The U.S. Department of Labor on Thursday issued its new proposal to amend the salary threshold for employees to qualify for the Fair Labor Standards Act’s white-collar exemptions from overtime pay requirements to $35,308 per year ($679 per week).

The much-anticipated proposed rule would raise the minimum annual salary requirement for the white-collar exemption to the Fair Labor Standards Act from $23,600, a level that has been in place since 2004.  The DOL estimates that the rule change will make just more than one million new employees eligible to earn overtime, assuming that employers do not increase employees’ salary levels to meet or exceed the new level.

Continue Reading DOL Proposes New Salary Threshold for White-Collar Overtime Exemptions

We recently highlighted DOL opinion letter 2018-27, which rescinded the 80/20 rule and was a welcome change for employers in the restaurant industry.  However, less than two months after the DOL’s policy change, the U.S. District Court for the Western District of Missouri rejected the DOL’s new guidance, claiming it is “unpersuasive and unworthy” of deference.

As a refresher, the 80/20 rule requires businesses to pay tipped workers at least minimum wage (with no tip credit) for non-tip generating tasks when these tasks take up more than 20% of the tipped workers’ time.

Continue Reading Federal Court “Tips” the Scale in Favor of Restaurant Workers by Reviving 80/20 Rule

The Federal government has entered its 12th day of partial shutdown, making it the fourth longest in American history to date.   But, not all government departments are affected, and the Department of Labor is one that is not.  The DOL is already fully funded for 2019, so the current stalemate between Congress and the President does not affect its resources.

Continue Reading DOL Unaffected By Shutdown: OFCCP Remains Active

The Department of Labor (“DOL”) recently published an Opinion Letter (FLSA-2018-27) reissuing its January 16, 2009 guidance (Opinion Letter FLSA-2009-23) and reversing its Obama-era position on the 20% tip credit rule.  This opinion letter marks another major shift in DOL’s policy and presents a welcome change for employers in the restaurant industry.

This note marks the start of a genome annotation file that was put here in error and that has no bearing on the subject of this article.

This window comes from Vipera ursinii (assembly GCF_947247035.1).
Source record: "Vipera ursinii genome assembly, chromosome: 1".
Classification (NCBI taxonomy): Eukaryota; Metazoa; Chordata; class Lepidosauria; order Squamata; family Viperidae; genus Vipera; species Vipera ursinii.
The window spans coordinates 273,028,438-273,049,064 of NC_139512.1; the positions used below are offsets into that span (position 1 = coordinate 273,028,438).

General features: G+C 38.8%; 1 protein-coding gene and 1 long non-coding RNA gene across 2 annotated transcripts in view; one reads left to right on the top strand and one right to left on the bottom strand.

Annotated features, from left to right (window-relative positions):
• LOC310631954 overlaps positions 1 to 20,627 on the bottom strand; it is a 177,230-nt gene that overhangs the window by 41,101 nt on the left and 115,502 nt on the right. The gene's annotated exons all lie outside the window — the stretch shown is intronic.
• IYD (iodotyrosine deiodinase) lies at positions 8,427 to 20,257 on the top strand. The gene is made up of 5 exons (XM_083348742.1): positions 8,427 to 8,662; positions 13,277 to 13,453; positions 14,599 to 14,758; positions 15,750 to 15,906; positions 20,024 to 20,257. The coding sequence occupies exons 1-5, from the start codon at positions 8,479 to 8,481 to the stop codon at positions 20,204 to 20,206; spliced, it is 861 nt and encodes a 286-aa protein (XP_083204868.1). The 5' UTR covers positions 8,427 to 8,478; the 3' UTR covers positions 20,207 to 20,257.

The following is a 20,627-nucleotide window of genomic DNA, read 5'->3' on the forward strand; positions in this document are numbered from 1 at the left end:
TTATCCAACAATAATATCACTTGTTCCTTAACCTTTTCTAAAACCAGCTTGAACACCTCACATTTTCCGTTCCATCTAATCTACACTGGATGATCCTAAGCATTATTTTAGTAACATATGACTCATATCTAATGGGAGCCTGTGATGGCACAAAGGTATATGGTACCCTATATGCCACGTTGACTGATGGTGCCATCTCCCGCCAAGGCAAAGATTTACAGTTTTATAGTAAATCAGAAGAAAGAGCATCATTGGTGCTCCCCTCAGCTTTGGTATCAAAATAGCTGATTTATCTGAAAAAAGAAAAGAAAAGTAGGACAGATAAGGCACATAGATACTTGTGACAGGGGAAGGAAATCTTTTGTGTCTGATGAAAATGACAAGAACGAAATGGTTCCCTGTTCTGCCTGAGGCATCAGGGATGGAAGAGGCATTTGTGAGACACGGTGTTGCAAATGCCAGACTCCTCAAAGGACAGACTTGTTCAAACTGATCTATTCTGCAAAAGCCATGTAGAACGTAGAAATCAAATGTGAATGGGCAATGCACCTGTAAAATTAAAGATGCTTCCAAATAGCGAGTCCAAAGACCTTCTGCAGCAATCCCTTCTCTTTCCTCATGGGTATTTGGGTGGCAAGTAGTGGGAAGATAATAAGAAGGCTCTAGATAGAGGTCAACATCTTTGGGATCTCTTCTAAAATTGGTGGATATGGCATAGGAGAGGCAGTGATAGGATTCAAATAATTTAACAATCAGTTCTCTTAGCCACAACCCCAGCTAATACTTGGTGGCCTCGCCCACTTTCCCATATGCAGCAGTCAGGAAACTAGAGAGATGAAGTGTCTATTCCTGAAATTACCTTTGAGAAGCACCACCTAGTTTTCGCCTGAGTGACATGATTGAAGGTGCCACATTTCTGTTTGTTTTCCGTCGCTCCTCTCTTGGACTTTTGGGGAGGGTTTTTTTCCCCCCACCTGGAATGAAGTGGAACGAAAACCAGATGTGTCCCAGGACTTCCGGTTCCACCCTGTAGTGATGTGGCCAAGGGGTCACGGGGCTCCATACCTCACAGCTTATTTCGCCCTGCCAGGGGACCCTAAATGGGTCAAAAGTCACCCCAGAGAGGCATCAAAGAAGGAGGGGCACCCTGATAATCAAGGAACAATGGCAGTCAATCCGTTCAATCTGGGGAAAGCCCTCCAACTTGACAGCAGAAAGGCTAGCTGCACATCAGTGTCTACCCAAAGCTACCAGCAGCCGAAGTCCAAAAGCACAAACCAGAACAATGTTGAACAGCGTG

Continue Reading DOL “Tips” the Scale in Favor of Restaurant Employers by Ending 20% Tip Credit Rule

Under a new DOL pilot program, employers can self-report wage violations and potentially avoid costly litigation.

Last week, the Wage and Hour Division (WHD) of the U.S. Department of Labor (DOL) launched a six-month pilot program to resolve FLSA violations.  Under the Payroll Audit Independent Determination (PAID) program, employers may self-report potential overtime or minimum wage violations to the WHD, which will then resolve the matter by supervising payments to employees if the employees accept the settlement.  Importantly, the WHD will not impose penalties or liquidated damages on employers that participate in the program and proactively work with the WHD to resolve the compensation errors.  Further, if an employee accepts a supervised settlement through PAID, s/he waives his or her right to file an action to recover damages and fees for the violations and time period identified by the employer.  To participate in the PAID program, an employer must identify: (1) the wage violation(s); (2) the impacted employee(s); (3) the time period(s) in which the violation(s) occurred; and (4) the amount of back wages owed to the impacted employee(s).  However, employers may not participate if they are in litigation or under investigation by the WHD for the practices at issue, or to repeatedly resolve the same potential violations.